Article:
A ruling came down today in the Nightjack Blogger case in the UK. While this is a UK case and not in US courts, it bears looking into due to the stated use of non-US jurisprudence by certain members of the US Supreme Court (such as departing Justice Ruth Bader-Ginsberg). While my initial reaction is certainly not a Chicken Little viewpoint like some of the commentators on the article, it is certainly something that should be watched.
There are plenty of bloggers out there who post under a shroud of full or partial anonymity (I don’t use my actual name here, but I also take no real pains to hide the means to find it out). For many of them, their privacy and keeping their identity private is a large issue for them, especially if their blogging deals with sensitive things that certain people may want kept quiet for a variety of reasons. The issue comes into question, however, when you’re dealing with someone who is putting their work out specifically for public consumption, which arguably is the case for any blogger. If someone just wanted to keep a journal, there are better ways to do it than putting something up on the Internet.
When taken down to brass tacks, I agree with the ruling. By putting forward his blog the way he did, he had no reasonable expectation of anonymity. If he wanted to be a whistle-blower but not be subject to outing, then there are other ways to do it. By putting out a blog with the information, there is a certain amount of egotism involved. It is also then purely in the public arena. The Times, from what I’ve read, did nothing illegal to find out his identity. Therefore he doesn’t really have any ground on which to stand.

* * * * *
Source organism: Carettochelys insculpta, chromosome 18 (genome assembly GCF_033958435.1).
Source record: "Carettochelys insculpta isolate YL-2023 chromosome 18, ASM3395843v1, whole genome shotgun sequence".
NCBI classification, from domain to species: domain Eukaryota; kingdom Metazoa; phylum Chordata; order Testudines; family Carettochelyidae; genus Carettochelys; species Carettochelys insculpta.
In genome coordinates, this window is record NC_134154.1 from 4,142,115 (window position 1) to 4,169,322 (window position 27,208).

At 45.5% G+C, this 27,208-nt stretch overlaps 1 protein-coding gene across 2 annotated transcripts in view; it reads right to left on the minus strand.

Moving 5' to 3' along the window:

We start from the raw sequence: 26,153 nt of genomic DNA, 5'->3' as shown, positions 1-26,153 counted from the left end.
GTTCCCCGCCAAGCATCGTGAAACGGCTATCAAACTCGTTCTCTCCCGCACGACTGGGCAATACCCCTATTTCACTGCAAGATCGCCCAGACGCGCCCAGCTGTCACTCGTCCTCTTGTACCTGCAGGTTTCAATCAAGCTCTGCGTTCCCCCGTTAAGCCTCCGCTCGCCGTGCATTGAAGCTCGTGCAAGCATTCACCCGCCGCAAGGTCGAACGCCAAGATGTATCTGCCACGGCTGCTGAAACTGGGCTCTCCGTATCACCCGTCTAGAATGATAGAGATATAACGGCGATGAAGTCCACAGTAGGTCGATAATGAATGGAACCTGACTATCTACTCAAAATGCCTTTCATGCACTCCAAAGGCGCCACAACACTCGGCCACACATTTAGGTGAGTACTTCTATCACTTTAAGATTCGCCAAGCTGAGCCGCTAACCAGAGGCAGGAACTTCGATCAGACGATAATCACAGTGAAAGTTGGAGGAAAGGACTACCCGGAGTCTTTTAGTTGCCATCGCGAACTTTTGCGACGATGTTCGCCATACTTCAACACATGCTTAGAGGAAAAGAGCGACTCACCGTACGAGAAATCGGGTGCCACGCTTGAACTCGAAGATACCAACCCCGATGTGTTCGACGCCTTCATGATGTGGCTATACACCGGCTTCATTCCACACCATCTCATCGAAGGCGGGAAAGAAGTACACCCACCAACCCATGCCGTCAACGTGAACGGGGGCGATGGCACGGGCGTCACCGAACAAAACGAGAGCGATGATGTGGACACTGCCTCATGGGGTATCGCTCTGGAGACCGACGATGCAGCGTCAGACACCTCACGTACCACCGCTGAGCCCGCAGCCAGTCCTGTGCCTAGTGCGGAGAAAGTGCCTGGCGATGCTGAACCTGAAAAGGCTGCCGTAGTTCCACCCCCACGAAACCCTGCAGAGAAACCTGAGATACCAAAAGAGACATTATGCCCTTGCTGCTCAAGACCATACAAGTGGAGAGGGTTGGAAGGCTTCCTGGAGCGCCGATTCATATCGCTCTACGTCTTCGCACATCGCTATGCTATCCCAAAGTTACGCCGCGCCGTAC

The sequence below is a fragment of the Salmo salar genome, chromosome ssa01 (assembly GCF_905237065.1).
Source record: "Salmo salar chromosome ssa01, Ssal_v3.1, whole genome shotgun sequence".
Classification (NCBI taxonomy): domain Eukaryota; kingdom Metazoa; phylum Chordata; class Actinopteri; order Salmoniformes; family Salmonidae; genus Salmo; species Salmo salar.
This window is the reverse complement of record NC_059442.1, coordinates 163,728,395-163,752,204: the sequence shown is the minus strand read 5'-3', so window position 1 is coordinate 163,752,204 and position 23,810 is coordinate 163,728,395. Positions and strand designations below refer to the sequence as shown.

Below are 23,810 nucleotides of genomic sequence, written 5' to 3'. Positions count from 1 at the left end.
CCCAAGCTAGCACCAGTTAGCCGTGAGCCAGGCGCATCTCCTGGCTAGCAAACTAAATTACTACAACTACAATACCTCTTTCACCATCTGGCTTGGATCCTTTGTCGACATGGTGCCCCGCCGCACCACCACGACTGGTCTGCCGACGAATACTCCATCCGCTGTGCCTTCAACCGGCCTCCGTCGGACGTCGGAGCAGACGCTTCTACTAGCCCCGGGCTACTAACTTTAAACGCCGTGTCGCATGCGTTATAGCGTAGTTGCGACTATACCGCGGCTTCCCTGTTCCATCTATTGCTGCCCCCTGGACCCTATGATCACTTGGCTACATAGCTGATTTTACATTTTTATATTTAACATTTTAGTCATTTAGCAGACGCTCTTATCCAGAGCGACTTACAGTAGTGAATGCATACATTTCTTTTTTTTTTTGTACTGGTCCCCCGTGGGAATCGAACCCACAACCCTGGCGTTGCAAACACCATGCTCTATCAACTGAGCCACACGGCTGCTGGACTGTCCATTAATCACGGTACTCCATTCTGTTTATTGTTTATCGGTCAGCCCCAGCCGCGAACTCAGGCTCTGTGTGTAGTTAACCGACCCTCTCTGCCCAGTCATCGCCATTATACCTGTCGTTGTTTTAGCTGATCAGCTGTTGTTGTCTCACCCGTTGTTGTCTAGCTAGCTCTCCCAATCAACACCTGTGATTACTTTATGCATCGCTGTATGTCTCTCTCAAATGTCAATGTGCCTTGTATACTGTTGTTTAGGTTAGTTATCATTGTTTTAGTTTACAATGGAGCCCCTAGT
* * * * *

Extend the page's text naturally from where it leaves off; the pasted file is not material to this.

Where this issue becomes murkier, though, is when you’re dealing with the question of whether a blogger is a journalist or not. As a general rule, I would say they are not. I know I’m certainly not a journalist. At best, I’m a commentator. Much as Talk Radio personalities like Boortz, Hannity, and Limbaugh aren’t journalists, neither are many bloggers currently in operation. A small sub-set out there are journalists, however. This line blurs even more when you consider that a number of reporters today have blogs to go along with their standard reporting duties.
Should this issue come up in the United States, it’s entirely possible you would see a different ruling from the Supreme Court. I do not, though, believe it would be probable. Once you put yourself out in the public realm, you’re generally ceding your right to privacy in regards to your identity.
To take the subject of an older gag cartoon and tack onto it: just because on the Internet no one knows you’re a dog doesn’t protect you from someone finding out and telling everyone.